There are many things that make a DJs life difficult, these are all factors we have to cope with and overcome. These restrictions do have an impact on the amount of people on the dance floor.

  • Where is the bar? – If the bar is in a different room to the DJ then most of the guests will be there.
  • Have you booked other entertainment? – If you have booked a Photobooth, Casino, Chocolate Fountain or anything to accompany the DJ then this will have an impact on the amount of people on the dance floor. It’s worse still if these additions are in separate rooms.
  • Weather – Strange thing to say but while you don’t want rain on your special day a DJ would much prefer it. If it’s too hot people tend to sit outside in the sun (quite rightly) and those on the dance floor get too hot too quickly if it’s too hot. The rain keeps everyone in one place so there is an upside to bad weather.
  • Song Choices – It’s a very difficult balance choosing songs to play. I always advise clients to choose a good selection of music and then allow me to play those songs that I feel will work in the evening, as explained earlier. In my opinion, a good DJ will play all types of music and not stick to one genre because you are there to entertain all your guests, not a select few. As an example, people may say all we want is chart and dance music. Which is fine, but what about the parents and grandparents and all those over 30? They won’t be too pleased.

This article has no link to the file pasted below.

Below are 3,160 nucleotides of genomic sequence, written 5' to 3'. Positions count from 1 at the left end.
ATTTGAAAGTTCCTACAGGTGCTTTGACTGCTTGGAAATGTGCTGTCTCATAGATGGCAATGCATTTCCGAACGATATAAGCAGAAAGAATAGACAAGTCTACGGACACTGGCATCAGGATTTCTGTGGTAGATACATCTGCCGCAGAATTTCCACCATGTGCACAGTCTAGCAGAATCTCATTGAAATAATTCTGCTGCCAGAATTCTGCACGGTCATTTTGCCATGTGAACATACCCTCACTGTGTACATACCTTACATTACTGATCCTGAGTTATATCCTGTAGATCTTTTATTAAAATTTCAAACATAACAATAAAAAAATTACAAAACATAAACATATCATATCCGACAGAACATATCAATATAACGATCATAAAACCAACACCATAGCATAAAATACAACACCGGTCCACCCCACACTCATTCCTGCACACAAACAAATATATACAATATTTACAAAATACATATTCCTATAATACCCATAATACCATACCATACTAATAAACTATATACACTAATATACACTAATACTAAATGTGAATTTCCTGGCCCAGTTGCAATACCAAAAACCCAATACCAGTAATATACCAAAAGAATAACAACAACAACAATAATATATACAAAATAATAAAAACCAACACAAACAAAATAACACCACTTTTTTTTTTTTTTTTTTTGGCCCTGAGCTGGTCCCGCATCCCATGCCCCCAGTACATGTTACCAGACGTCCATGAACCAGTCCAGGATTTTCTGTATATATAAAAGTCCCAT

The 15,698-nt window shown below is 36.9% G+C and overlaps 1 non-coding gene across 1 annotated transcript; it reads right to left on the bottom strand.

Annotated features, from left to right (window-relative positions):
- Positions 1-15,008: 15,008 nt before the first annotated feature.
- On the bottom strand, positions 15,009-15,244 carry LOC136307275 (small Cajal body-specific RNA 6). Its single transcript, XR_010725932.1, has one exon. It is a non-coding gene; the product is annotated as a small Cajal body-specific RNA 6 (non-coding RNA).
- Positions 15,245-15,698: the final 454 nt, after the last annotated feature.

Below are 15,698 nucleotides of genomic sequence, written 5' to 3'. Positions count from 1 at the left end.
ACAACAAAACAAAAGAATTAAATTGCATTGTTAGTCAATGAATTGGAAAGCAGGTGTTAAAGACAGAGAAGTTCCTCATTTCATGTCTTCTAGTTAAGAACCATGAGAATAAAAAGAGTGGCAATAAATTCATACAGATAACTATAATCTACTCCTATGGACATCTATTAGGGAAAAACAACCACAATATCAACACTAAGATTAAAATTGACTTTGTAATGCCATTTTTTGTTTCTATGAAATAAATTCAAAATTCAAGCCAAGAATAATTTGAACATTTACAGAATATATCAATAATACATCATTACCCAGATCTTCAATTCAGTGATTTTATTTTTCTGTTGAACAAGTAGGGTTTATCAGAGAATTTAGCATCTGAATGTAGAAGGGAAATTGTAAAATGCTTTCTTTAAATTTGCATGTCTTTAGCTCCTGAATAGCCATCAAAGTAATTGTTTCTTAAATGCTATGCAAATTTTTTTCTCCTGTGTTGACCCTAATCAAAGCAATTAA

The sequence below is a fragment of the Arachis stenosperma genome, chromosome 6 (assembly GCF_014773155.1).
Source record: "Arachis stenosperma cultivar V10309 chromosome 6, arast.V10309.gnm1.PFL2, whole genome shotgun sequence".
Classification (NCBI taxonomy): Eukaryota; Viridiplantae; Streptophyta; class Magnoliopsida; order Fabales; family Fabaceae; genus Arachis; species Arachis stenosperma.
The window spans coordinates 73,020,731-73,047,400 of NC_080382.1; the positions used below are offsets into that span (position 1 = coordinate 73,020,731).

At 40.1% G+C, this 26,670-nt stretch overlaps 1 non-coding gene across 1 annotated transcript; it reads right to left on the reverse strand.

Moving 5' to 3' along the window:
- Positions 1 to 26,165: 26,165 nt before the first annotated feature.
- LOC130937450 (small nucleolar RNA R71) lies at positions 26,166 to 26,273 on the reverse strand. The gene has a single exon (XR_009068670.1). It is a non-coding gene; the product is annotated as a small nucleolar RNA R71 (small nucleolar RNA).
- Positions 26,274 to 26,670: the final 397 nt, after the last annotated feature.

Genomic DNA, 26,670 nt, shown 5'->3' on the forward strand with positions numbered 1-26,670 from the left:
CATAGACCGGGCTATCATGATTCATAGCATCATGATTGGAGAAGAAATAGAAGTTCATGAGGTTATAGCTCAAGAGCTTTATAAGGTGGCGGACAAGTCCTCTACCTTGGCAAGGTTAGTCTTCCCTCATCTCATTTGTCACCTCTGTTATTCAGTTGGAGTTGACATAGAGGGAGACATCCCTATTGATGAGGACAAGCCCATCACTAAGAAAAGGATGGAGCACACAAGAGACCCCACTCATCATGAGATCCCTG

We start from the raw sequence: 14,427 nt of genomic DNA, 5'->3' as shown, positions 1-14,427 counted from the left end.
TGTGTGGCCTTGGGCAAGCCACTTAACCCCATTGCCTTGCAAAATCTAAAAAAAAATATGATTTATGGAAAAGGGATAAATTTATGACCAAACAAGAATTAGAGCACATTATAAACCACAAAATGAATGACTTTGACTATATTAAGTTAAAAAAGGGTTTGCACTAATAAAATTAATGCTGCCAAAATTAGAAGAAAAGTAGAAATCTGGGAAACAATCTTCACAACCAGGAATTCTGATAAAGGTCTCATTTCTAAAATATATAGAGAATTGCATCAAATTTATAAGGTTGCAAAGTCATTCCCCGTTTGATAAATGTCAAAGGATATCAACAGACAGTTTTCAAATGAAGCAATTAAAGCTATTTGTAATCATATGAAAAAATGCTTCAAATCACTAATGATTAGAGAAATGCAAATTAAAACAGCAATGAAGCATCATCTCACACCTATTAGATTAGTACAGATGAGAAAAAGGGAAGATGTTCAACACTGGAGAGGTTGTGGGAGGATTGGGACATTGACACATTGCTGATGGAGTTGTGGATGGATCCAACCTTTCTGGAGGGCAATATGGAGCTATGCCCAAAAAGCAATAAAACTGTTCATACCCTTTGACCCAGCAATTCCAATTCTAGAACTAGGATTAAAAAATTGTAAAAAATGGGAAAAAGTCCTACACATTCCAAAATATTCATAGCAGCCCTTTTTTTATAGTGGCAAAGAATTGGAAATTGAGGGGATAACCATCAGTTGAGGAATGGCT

• Booking a DJ

    Booking a DJ is no different to booking any other supplier, you have to build up a rapport with them as does the DJ with you. You have to trust him and given the little bit of knowledge, I have given you understand he will do his very best and work hard to overcome any of the little obstacles ensuring you and your guests have a great evening. I always like to meet new clients at their Home where they feel most comfortable and go through everything with them. Discuss music choices, lighting requirements, set up times and of course costs.


    The dreaded word money. Every supplier will fight their corner and justify the money they charge and we as DJs are no different.

    So what are you paying for?

    Experience – Your DJ will more than likely been to your venue before and will have a good knowledge of where to set up, know the venue staff and know if there are any restrictions such as sound limiters or an earlier finishing time. As well as his experience with the venue he will have worked many wedding events before and know about all the problems I mentioned earlier. He will have a good understanding of what songs to play and at what times. While these few things sound quite basic they are a vital tool to ensuring your evening runs smoothly.